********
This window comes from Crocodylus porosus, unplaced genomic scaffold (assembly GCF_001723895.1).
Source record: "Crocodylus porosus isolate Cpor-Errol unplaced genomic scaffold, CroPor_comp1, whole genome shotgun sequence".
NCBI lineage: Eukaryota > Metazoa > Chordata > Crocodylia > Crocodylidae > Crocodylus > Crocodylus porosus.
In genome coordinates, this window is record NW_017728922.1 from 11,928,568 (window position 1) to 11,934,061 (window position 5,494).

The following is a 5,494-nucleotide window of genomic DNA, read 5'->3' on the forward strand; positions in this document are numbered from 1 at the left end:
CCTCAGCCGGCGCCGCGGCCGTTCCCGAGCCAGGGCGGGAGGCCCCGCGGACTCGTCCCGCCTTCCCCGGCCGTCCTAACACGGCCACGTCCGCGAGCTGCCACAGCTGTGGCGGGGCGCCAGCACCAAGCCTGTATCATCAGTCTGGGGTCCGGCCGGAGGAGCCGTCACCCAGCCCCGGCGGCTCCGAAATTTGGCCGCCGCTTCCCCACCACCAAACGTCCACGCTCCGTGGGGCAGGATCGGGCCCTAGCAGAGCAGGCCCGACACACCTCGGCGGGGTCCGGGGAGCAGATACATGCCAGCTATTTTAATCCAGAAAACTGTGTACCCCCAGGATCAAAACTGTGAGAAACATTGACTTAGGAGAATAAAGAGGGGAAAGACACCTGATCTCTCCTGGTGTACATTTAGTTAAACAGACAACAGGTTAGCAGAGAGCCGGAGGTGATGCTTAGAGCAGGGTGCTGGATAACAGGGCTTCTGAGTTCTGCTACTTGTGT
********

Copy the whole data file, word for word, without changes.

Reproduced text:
This window comes from Crocodylus porosus, unplaced genomic scaffold (assembly GCF_001723895.1).
Source record: "Crocodylus porosus isolate Cpor-Errol unplaced genomic scaffold, CroPor_comp1, whole genome shotgun sequence".
NCBI lineage: Eukaryota > Metazoa > Chordata > Crocodylia > Crocodylidae > Crocodylus > Crocodylus porosus.
In genome coordinates, this window is record NW_017728922.1 from 11,928,568 (window position 1) to 11,934,061 (window position 5,494).

The following is a 5,494-nucleotide window of genomic DNA, read 5'->3' on the forward strand; positions in this document are numbered from 1 at the left end:
CCTCAGCCGGCGCCGCGGCCGTTCCCGAGCCAGGGCGGGAGGCCCCGCGGACTCGTCCCGCCTTCCCCGGCCGTCCTAACACGGCCACGTCCGCGAGCTGCCACAGCTGTGGCGGGGCGCCAGCACCAAGCCTGTATCATCAGTCTGGGGTCCGGCCGGAGGAGCCGTCACCCAGCCCCGGCGGCTCCGAAATTTGGCCGCCGCTTCCCCACCACCAAACGTCCACGCTCCGTGGGGCAGGATCGGGCCCTAGCAGAGCAGGCCCGACACACCTCGGCGGGGTCCGGGGAGCAGATACATGCCAGCTATTTTAATCCAGAAAACTGTGTACCCCCAGGATCAAAACTGTGAGAAACATTGACTTAGGAGAATAAAGAGGGGAAAGACACCTGATCTCTCCTGGTGTACATTTAGTTAAACAGACAACAGGTTAGCAGAGAGCCGGAGGTGATGCTTAGAGCAGGGTGCTGGATAACAGGGCTTCTGAGTTCTGCTACTTGTGT